Maybe you're using one competitor price monitoring tool. Maybe several. Doesn’t really matter. The value of the data not in the data itself but in the insights it provides and in the actions you will be able to take based on this data.


When to price your product higher

A perfect case for pricing your product higher is when your competitors run out of stock. Indeed, customers are concerned about pricing and actively seeking deals. But when you're the only seller at the moment, they don't have much choice. Why does it make sense to price higher? It creates an excellent opportunity to capture a higher margin and get closer to the elusive breakeven point. It also allows you to decrease the margin for other items that are your main "traffic drivers" and top-sellers, where you ideally want to hold the number 1 position in the market.

Check out this screenshot from one of the eCommerce sellers we recently analysed. They should have known better than to leave money on the table being the only one with an item currently in-stock.

The result of this strategy is higher profit margin. Up to 20%, as Aimondo’s competitor price monitoring solution customers can attest.



When to price a product lower than your competitor?

When would you want to maintain lower prices? This could be when a product is responsible for most of your sales, and customers are actively seeking this item online. However, do not resort to haphazard pricing – like the one shown in this screenshot and currently practiced by one of the large UK-based DIY sellers. Look at their pricing — they have a huge gap of up to 72% between their price and the price of their closest competitor. Do you really want to go that far with your pricing?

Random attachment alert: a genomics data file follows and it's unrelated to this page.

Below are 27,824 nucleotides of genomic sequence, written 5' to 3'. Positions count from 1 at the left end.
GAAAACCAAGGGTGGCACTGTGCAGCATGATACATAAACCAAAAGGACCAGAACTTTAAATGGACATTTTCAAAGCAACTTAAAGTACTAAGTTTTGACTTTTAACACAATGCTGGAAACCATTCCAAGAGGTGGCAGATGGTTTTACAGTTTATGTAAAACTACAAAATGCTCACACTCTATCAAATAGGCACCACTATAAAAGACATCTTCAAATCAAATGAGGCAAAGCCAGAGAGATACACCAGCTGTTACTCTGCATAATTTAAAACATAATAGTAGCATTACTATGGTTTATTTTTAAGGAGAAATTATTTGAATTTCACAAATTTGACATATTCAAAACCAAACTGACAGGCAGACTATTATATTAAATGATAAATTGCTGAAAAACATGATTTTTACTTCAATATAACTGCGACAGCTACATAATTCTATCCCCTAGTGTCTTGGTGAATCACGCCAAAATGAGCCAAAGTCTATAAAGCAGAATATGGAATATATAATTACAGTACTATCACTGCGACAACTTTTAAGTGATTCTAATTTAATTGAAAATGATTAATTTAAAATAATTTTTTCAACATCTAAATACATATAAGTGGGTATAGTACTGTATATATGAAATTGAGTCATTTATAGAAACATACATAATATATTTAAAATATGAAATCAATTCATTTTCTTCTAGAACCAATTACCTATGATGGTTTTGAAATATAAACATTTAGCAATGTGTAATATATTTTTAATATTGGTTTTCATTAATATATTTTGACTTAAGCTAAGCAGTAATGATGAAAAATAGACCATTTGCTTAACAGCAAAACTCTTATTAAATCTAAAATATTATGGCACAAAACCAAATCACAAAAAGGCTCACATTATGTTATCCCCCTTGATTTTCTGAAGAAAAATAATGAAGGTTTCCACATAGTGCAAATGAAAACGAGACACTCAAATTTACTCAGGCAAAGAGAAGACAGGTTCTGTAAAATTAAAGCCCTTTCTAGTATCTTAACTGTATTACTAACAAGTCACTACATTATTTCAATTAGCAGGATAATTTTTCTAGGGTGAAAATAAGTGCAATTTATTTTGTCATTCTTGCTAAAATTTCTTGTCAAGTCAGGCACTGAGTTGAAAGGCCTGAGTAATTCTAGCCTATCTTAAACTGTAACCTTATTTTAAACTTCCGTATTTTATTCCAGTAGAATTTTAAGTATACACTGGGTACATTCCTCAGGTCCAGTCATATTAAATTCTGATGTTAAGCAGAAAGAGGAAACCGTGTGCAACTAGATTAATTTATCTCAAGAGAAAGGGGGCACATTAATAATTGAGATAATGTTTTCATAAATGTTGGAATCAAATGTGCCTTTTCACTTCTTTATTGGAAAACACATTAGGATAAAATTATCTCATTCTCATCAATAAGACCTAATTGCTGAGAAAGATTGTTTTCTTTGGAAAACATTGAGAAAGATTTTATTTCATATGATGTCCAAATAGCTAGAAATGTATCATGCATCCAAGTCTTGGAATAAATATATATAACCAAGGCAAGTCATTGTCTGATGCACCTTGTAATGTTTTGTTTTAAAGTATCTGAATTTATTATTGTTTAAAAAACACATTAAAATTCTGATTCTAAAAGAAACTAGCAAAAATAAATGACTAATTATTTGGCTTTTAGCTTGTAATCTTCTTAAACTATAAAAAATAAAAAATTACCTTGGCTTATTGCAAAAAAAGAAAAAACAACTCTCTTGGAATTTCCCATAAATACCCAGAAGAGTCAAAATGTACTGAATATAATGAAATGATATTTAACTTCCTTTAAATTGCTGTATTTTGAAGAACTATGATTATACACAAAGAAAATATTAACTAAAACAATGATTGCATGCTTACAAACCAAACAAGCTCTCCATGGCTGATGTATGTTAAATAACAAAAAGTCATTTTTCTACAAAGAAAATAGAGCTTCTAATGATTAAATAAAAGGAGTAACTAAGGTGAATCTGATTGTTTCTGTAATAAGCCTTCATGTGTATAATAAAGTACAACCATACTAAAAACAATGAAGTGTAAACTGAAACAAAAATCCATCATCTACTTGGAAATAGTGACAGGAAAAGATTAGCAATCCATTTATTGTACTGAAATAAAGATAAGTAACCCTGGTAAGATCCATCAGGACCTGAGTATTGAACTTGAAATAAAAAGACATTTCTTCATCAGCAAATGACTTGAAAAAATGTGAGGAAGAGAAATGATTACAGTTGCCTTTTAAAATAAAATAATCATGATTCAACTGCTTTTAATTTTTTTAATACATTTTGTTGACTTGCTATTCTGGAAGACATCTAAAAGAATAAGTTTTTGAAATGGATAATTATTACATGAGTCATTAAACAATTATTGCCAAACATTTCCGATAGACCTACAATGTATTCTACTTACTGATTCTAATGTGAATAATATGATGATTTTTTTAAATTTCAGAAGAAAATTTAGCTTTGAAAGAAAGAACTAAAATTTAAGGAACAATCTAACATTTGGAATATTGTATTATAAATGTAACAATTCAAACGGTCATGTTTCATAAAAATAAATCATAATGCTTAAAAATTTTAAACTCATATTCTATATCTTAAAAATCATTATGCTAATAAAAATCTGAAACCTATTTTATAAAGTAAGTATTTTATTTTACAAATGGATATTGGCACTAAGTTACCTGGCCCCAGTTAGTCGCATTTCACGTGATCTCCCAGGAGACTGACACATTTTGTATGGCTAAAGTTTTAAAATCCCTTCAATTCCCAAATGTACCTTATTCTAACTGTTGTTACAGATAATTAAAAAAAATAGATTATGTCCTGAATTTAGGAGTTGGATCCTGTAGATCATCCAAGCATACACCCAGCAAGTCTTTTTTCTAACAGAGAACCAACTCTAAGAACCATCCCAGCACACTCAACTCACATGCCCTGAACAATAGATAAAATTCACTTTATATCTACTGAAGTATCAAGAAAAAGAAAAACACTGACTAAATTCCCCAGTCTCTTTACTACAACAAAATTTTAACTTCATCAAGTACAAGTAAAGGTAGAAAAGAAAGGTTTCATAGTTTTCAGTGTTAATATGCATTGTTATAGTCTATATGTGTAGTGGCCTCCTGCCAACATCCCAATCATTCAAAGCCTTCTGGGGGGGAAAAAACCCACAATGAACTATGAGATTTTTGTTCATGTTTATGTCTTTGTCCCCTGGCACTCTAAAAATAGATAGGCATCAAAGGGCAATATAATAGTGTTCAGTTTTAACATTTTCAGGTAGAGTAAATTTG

When to price your products on a similar level as your competitor?

When should you keep your prices on par with your competitors? For instance, when your product has more positive reviews. Multiple studies show that even in a tough economic environment, shoppers tend to trust reviews and are more likely to choose a product with more positive reviews over an equivalently priced item with fewer reviews or less positive ones.

Look at this screenshot of market data. Do you believe it makes sense for sellers who have lower rating for the same products offer a discount or keep their prices lower? If you hesitate, you can through in review data and sales data in any predictive analytics tool and get your answer.


If you’re still not sure how competition-based pricing is done or why would you want to monitor your competitors prices join our FREE Pricing Excellence Course, learn everything top-level pricing experts know, and get a Pricing Expert Certificate.

a man  pointing at numbers
Ana Bibikova, a Head of Marketing at Aimondo

Ana Bibikova, a Head of Marketing at Aimondo


Ana is a rare breed: T-shaped marketer with a wide experience in eCommerce, B2B, B2C and B2B2B marketing. Writes about unconventional strategies for exceptional growth.